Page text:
Spiced Orange Blossom Honey Muffins

Makes 18 patty pan size

Heat the oven to 180C.

Line muffin tins with patty pans.

Ingredients:

2½ cups Four Leaf 85% light flour

6 tsp. baking powder

90g butter

1/4 cup sugar

2 good Tbl. Do Bee orange blossom honey

2 finely chopped or grated cooking apples

1/3 cup Tasmanian walnut pieces

1 tsp. cinnamon

2 1/3 cups made up of the juice of 1-2 oranges plus milk

1 egg, lightly beaten

Mix flour and baking powder together in a large bowl.

Rub in butter to coarse crumbs.

Add sugar, apples, cinnamon and walnuts.

In a small bowl combine beaten eggs, liquid and warmed honey.

Gently stir the honey mixture into the dry ingredients only until roughly combined and there is no dry four left.

Using 2 dessert spoons, fill all the patty pans with all the mixture.

Place into heated oven and bake 20 minutes. Check after 15 minutes and cover with foil if necessary.

When done, remove each muffin from the tins and cool on a wire rack.

Serve warm with yoghurt and a little extra, warmed Do Bee orange blossom honey drizzled over.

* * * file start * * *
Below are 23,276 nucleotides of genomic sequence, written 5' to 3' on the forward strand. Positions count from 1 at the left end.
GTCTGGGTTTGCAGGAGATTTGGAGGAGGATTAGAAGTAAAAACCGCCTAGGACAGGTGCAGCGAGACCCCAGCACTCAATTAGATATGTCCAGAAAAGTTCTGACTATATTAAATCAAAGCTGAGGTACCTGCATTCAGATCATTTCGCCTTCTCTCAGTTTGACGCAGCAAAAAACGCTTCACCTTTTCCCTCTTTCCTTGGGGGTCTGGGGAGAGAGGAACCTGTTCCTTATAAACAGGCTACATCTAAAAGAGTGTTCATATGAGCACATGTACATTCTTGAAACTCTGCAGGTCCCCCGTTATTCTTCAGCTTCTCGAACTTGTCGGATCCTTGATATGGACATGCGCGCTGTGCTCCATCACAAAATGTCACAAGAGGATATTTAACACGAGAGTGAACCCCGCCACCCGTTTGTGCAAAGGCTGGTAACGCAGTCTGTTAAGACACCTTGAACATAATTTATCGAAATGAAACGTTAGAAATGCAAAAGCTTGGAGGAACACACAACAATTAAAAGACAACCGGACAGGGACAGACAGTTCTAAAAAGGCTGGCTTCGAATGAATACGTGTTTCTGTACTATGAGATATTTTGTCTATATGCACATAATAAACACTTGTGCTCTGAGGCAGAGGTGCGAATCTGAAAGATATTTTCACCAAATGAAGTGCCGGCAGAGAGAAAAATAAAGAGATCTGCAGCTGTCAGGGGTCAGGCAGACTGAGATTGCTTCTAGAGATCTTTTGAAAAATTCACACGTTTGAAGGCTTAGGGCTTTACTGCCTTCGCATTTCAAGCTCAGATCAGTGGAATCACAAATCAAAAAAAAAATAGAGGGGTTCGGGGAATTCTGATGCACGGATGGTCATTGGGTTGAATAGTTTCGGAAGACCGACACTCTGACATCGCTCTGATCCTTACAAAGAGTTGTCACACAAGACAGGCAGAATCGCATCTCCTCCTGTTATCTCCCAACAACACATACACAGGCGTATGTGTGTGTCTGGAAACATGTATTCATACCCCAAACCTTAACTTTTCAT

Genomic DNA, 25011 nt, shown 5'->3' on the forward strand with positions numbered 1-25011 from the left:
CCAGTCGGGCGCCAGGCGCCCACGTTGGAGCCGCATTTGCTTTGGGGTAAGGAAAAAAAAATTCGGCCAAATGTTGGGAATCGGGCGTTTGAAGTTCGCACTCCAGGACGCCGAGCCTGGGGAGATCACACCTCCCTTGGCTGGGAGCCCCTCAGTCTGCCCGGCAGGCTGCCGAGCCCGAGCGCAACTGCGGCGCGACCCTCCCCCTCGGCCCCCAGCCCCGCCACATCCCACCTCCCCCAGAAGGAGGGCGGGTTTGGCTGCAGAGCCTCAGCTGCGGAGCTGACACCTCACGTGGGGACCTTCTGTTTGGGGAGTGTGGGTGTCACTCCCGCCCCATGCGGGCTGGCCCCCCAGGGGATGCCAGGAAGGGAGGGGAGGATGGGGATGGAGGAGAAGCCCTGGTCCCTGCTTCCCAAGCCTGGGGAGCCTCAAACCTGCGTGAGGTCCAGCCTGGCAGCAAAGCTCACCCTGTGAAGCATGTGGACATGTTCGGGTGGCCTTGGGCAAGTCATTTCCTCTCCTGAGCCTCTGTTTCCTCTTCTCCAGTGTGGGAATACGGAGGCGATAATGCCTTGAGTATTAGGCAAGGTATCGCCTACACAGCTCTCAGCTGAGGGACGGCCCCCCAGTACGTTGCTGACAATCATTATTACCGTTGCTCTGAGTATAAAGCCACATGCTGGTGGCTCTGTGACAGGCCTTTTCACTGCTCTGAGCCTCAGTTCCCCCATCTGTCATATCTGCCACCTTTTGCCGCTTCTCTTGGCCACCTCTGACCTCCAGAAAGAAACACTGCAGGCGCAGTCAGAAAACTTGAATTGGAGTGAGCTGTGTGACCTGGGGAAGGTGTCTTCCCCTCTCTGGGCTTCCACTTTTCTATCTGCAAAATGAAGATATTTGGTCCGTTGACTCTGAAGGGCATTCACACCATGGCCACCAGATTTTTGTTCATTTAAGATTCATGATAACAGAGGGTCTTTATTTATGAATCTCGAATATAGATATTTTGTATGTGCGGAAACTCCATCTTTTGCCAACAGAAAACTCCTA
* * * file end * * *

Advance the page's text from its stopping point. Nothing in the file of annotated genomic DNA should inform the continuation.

Great cold, in lunch boxes!

Gin and Tonic…. revolution!

Many people, including me, love a gin and tonic now and again, especially with Tasmanian made gin, but there’s a revolution happening that is turning this drink on its head!

Gin is a spirit which derives its predominant flavour from juniper berries (Juniperus communis). And I love adding a squeeze of lime to it, with tonic water.

From its earliest origins in the Middle Ages, gin has evolved from a herbal medicine to an object of commerce in the spirits industry. Gin was developed on the basis of the older word for juniper, ‘jenever’, and became popular in Great Britain when William of Orange, leader of the Dutch Republic, occupied the English, Scottish and Irish thrones with his wife Mary. Gin is one of the broadest categories of spirits, represented by products of various origins, styles, and flavour profiles that all revolve around juniper as a common ingredient

So, in order to revolutionise gin and tonic, we can now add a few drops of juniper essential oil and lime essential oil to good tonic water and we have a non-alcoholic health drink with the natural flavour of g & t!

Juniper was and is frequently used to support healthy kidney and urinary function, problematic skin and the digestive system, as well as helping to relieve tension and stress. It can also be used to support cleansing and detoxifying. Juniper berry essential oil is a steam-distilled oil from the berries and needles of the juniper plant. The best oils are sourced from Bulgaria, their indigenous region, and take a full THREE years to ripen to maturity.